Skip to content

Pressure has shifted from ICU to ER at Sturgeon hospital, says nurses' union

Orissa Shima, a nurse at the hospital and president of the local nurses' union, said staffing is relatively stable in the ICU, but pressure has shifted to the emergency department.

An additional ICU bed was needed at the Sturgeon Community Hospital said Orissa Shima, a nurse at the hospital and president of the local nurses' union, in response to the province's recent announcement about the addition, but staffing remains an issue for the hospital in other areas.

“We are critically short-staffed in our ER similar to other ERs across the province. It’s to the point they are closing assignments routinely due to lack of staff. Wait times are beyond what is safe, and they are now trying to secure high-priced agency nurses to deal with this shortage,” she said.

On May 13, the province announced Alberta Health Services (AHS) had opened and staffed 19 of the 50 permanent intensive care unit beds, with the remaining 31 beds expected to be opened this fall.

During the announcement, Premier Jason Kenney said Alberta had the second most expensive health-care system in the country and the lowest per-capita number of ICU beds available in the country. He said ICU bed numbers had never been increased in AHS’s 12-year existence.

“The second most expensive system with the lowest number of ICU beds, that did not serve us well through the COVID crisis, because during various peaks, we were at risk of running out of ICU capacity.

“We had to pause and release surgeries in order to create the surge capacity that we needed to provide critical care to COVID-19 patients,” he said.

That is why, said Kenney, Budget 2022 had $100 million slated for the ICU beds.

One of those 19 beds announced by the province went to the Sturgeon Community Hospital.

Kristi Bland, media relations for AHS, said in an email there are currently seven funded ICU beds at the Sturgeon Community Hospital, including the bed recently announced by the province.

Bland said there were times throughout the pandemic the Sturgeon ICU surged to eight beds.

“Typically, we aim for 90-95 per cent occupancy in our ICUs, allowing us to always accept the next critically ill patient. We adjust staffing when occupancy is low and bring it up when occupancy is high,” she said.

In a press statement, the province said with these beds there are now 192 adult general ICU beds across Alberta, and AHS has filled 250 positions to support the new beds. Before the pandemic Alberta had a total of 173 ICU beds.

The province said AHS will be boosting ICU capacity to 223 beds across Alberta, which will be funded through a $300-million investment by the province over the course of three years, said the May 13 press statement.

Shima said the bed at the Sturgeon recently announced by the province had been operational throughout the pandemic, but was staffed “with temps and agency nurses until recently they posted permanent positions.”

“Staffing is now relatively stable in our ICU,” Shima said.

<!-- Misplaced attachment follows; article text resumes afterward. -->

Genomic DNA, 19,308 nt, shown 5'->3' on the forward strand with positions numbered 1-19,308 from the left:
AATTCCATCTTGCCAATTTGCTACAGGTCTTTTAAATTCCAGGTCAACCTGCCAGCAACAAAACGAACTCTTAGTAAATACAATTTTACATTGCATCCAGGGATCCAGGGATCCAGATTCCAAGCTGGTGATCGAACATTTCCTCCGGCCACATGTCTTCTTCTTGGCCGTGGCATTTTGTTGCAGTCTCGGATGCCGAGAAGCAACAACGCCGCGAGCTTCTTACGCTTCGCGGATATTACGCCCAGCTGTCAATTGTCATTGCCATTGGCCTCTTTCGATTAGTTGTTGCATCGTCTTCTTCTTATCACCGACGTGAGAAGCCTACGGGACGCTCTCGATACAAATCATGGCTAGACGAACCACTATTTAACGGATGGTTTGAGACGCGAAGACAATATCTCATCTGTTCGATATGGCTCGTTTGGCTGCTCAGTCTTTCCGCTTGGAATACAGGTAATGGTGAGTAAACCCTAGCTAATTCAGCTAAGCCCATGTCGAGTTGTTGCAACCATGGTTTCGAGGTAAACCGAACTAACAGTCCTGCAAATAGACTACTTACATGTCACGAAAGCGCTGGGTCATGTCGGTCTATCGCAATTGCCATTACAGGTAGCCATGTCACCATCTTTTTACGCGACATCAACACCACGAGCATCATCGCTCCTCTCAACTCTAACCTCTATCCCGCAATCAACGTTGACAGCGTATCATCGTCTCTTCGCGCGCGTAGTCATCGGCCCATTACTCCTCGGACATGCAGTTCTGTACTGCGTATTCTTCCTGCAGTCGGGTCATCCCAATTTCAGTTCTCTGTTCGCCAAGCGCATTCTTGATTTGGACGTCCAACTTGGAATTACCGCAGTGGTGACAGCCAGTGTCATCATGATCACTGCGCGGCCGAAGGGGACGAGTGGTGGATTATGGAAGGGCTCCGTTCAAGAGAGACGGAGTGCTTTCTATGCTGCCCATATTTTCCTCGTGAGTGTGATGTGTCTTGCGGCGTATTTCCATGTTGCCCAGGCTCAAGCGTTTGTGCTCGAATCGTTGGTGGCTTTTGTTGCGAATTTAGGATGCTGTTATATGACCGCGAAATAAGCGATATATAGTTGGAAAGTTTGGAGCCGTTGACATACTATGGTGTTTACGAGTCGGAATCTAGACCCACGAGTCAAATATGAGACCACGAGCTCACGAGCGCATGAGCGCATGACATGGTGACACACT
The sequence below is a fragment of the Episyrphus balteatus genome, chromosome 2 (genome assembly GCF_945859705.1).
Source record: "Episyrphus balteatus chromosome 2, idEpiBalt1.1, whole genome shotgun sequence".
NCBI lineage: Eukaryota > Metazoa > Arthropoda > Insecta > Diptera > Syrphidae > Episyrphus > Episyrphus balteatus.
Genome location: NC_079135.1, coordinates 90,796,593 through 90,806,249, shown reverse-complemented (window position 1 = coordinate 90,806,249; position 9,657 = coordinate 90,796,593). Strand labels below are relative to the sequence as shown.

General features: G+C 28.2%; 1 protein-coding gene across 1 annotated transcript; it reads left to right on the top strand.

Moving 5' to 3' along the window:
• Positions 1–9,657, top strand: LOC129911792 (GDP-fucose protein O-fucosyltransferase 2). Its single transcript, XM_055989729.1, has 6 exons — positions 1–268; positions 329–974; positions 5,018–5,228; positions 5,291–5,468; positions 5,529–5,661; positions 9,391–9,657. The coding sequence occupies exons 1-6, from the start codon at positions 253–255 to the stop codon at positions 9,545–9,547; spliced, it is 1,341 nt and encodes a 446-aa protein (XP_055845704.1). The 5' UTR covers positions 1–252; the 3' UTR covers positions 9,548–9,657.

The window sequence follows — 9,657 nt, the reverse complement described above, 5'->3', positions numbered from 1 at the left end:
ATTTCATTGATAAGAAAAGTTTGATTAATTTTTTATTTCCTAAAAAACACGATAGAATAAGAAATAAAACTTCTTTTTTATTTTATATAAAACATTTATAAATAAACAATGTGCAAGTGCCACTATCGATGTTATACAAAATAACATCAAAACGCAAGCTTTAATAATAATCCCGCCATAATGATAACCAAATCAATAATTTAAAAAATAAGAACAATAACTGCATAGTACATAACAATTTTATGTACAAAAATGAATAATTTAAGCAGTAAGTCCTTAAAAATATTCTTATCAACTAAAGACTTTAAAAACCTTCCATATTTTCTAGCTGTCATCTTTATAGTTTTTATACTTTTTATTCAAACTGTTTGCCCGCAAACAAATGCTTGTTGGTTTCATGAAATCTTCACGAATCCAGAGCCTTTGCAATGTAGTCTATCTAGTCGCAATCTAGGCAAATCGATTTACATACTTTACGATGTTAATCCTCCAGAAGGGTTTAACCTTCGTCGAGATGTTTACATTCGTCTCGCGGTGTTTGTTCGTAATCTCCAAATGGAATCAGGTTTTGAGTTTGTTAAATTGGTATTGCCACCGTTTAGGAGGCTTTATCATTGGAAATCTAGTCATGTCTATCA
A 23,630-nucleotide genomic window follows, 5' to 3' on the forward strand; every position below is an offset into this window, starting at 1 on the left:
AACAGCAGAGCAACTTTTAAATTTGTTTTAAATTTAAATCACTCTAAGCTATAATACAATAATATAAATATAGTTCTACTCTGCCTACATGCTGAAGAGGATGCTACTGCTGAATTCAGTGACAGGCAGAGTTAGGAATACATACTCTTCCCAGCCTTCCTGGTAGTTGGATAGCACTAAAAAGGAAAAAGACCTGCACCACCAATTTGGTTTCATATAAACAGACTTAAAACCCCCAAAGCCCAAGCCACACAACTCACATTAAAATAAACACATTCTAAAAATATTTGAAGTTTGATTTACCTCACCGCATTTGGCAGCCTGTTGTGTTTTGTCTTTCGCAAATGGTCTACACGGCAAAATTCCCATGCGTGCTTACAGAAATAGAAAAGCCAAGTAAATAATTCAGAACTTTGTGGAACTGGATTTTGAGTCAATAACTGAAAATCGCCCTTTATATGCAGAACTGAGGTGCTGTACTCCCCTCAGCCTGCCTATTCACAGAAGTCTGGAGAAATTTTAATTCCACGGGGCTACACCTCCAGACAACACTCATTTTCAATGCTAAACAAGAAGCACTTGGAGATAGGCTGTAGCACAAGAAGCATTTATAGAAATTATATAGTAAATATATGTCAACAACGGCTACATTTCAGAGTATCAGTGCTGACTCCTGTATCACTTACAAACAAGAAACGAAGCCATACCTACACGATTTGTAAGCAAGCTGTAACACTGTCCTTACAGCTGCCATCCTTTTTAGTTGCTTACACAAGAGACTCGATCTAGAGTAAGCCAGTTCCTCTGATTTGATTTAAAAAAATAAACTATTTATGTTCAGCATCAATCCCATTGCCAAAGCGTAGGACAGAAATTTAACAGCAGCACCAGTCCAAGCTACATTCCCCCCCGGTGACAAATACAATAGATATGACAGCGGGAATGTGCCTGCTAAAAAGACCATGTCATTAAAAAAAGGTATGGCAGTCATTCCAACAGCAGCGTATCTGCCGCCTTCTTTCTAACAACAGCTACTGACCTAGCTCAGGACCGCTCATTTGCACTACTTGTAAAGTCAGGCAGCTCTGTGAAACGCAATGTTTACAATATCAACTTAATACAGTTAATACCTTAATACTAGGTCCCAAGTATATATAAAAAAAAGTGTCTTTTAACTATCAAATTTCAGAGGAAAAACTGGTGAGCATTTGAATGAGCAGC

Shima said the pressure on the hospital has shifted from ICU to ER. 

“The volumes in ER are up. Patients are coming in sicker. Pressures in EMS result in pressures to ER. We have patients who get admitted who wait days in ER for a bed on the ward, adding more pressure in ER,” she said.

Bland said AHS is experiencing significant pressure on the health-care system, particularly in the emergency departments and with EMS.

These pressures are due to high volumes of seriously ill patients and the impact of COVID-19, she said, “which includes an increased number of patients requiring hospitalization, limited admissions to some hospital units due to infection-control requirements, and increased staff absences,” continued Bland.

Bland said emergency departments are seeing an increase in patients with influenza-like symptoms and in patients seeking care after deferring it over the last two years.

“This has meant emergency department wait times sometimes reaching winter peak levels, including at Sturgeon Community Hospital. Specific measures fluctuate on a given day and site,” she said.

Bland said AHS is encouraging people to seek other levels of care if they are not experiencing a medical emergency. 

The health-care system has always been subject to spikes in volume — especially in the winter — and these spikes can lead to overcrowding and delays, said Bland. She said this situation is not an Alberta-only problem. This is happening in jurisdictions across Canada, she said.

“We hope to see relief soon as the level of COVID-19 circulating begins to drop,” said Bland.

Shima said the province needs real solutions to address the lack of health-care workers. 

“Anyone who has spent time in [an] ER can see how strained it is,” said Shima.

“It’s not just nurses that are needed. But we need to recognize we are short health-care workers, and we need to actively recruit and try to retain the staff they’ve burnt out,” she said.

Bland said AHS understands that working in times of overcapacity can be stressful and tiring for staff.  AHS has been focused on filling front-line vacancies.

“In the past two years, AHS has added 230 paramedics and over the pandemic, AHS has filled more than 2,000 vacancies for registered nurses,” she said.

Within 12 months of the 2021/22 graduating year, AHS hired 1,188 RN/RPN grads.

“This means, to date, we’ve hired almost 90 per cent of the 2021/22 Alberta RN graduates,” she said.


About the Author: Jessica Nelson

Read more



Comments